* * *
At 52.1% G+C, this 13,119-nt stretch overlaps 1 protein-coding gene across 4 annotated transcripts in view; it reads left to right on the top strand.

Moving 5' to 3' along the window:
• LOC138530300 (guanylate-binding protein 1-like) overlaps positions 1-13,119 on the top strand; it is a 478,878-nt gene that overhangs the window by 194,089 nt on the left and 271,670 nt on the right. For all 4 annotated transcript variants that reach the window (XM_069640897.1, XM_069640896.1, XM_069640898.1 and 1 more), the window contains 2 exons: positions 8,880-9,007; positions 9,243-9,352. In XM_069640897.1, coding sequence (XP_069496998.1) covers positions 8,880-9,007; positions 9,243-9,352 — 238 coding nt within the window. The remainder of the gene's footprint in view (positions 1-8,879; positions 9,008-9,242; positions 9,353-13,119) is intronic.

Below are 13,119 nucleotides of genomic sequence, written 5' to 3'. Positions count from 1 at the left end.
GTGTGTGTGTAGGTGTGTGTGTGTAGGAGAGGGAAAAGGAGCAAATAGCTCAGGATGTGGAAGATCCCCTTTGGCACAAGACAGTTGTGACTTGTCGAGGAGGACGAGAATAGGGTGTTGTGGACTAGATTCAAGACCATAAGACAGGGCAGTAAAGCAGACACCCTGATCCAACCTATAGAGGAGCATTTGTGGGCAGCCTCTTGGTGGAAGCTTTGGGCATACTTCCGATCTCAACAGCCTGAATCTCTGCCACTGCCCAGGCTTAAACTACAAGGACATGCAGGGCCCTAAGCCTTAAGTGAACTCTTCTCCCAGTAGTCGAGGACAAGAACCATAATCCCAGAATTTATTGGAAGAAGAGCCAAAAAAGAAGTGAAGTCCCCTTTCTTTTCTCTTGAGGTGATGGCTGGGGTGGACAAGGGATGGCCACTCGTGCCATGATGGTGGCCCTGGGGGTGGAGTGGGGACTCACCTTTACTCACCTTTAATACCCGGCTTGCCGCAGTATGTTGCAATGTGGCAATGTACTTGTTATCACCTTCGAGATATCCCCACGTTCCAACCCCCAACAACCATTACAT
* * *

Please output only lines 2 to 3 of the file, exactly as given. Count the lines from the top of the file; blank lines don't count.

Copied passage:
Moving 5' to 3' along the window:
• LOC138530300 (guanylate-binding protein 1-like) overlaps positions 1-13,119 on the top strand; it is a 478,878-nt gene that overhangs the window by 194,089 nt on the left and 271,670 nt on the right. For all 4 annotated transcript variants that reach the window (XM_069640897.1, XM_069640896.1, XM_069640898.1 and 1 more), the window contains 2 exons: positions 8,880-9,007; positions 9,243-9,352. In XM_069640897.1, coding sequence (XP_069496998.1) covers positions 8,880-9,007; positions 9,243-9,352 — 238 coding nt within the window. The remainder of the gene's footprint in view (positions 1-8,879; positions 9,008-9,242; positions 9,353-13,119) is intronic.